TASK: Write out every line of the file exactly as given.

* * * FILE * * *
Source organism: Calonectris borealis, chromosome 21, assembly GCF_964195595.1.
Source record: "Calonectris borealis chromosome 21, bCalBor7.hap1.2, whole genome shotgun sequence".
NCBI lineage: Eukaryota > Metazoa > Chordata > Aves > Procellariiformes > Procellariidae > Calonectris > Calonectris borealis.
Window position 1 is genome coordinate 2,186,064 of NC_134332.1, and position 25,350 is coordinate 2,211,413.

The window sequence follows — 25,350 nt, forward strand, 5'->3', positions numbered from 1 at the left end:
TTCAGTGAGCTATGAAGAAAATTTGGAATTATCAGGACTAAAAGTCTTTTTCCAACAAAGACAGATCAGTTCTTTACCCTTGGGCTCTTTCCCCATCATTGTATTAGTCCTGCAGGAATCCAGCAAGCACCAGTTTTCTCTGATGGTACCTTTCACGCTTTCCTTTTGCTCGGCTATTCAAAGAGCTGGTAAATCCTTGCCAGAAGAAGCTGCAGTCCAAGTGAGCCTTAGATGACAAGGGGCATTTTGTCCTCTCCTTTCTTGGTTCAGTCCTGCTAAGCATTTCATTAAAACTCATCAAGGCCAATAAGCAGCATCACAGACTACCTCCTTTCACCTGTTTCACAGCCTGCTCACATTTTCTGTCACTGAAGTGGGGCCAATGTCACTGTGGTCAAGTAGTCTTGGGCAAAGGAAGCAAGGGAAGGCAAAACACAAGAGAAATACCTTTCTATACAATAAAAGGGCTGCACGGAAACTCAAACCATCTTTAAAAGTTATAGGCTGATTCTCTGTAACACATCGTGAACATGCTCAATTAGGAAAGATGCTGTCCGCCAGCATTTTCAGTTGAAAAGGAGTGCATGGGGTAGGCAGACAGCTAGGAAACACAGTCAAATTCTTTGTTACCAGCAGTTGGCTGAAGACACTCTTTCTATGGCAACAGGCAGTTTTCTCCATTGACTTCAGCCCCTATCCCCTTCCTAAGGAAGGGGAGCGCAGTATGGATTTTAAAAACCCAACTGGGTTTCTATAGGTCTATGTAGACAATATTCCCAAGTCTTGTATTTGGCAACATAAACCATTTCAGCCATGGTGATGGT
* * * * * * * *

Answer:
Source organism: Calonectris borealis, chromosome 21, assembly GCF_964195595.1.
Source record: "Calonectris borealis chromosome 21, bCalBor7.hap1.2, whole genome shotgun sequence".
NCBI lineage: Eukaryota > Metazoa > Chordata > Aves > Procellariiformes > Procellariidae > Calonectris > Calonectris borealis.
Window position 1 is genome coordinate 2,186,064 of NC_134332.1, and position 25,350 is coordinate 2,211,413.

The window sequence follows — 25,350 nt, forward strand, 5'->3', positions numbered from 1 at the left end:
TTCAGTGAGCTATGAAGAAAATTTGGAATTATCAGGACTAAAAGTCTTTTTCCAACAAAGACAGATCAGTTCTTTACCCTTGGGCTCTTTCCCCATCATTGTATTAGTCCTGCAGGAATCCAGCAAGCACCAGTTTTCTCTGATGGTACCTTTCACGCTTTCCTTTTGCTCGGCTATTCAAAGAGCTGGTAAATCCTTGCCAGAAGAAGCTGCAGTCCAAGTGAGCCTTAGATGACAAGGGGCATTTTGTCCTCTCCTTTCTTGGTTCAGTCCTGCTAAGCATTTCATTAAAACTCATCAAGGCCAATAAGCAGCATCACAGACTACCTCCTTTCACCTGTTTCACAGCCTGCTCACATTTTCTGTCACTGAAGTGGGGCCAATGTCACTGTGGTCAAGTAGTCTTGGGCAAAGGAAGCAAGGGAAGGCAAAACACAAGAGAAATACCTTTCTATACAATAAAAGGGCTGCACGGAAACTCAAACCATCTTTAAAAGTTATAGGCTGATTCTCTGTAACACATCGTGAACATGCTCAATTAGGAAAGATGCTGTCCGCCAGCATTTTCAGTTGAAAAGGAGTGCATGGGGTAGGCAGACAGCTAGGAAACACAGTCAAATTCTTTGTTACCAGCAGTTGGCTGAAGACACTCTTTCTATGGCAACAGGCAGTTTTCTCCATTGACTTCAGCCCCTATCCCCTTCCTAAGGAAGGGGAGCGCAGTATGGATTTTAAAAACCCAACTGGGTTTCTATAGGTCTATGTAGACAATATTCCCAAGTCTTGTATTTGGCAACATAAACCATTTCAGCCATGGTGATGGT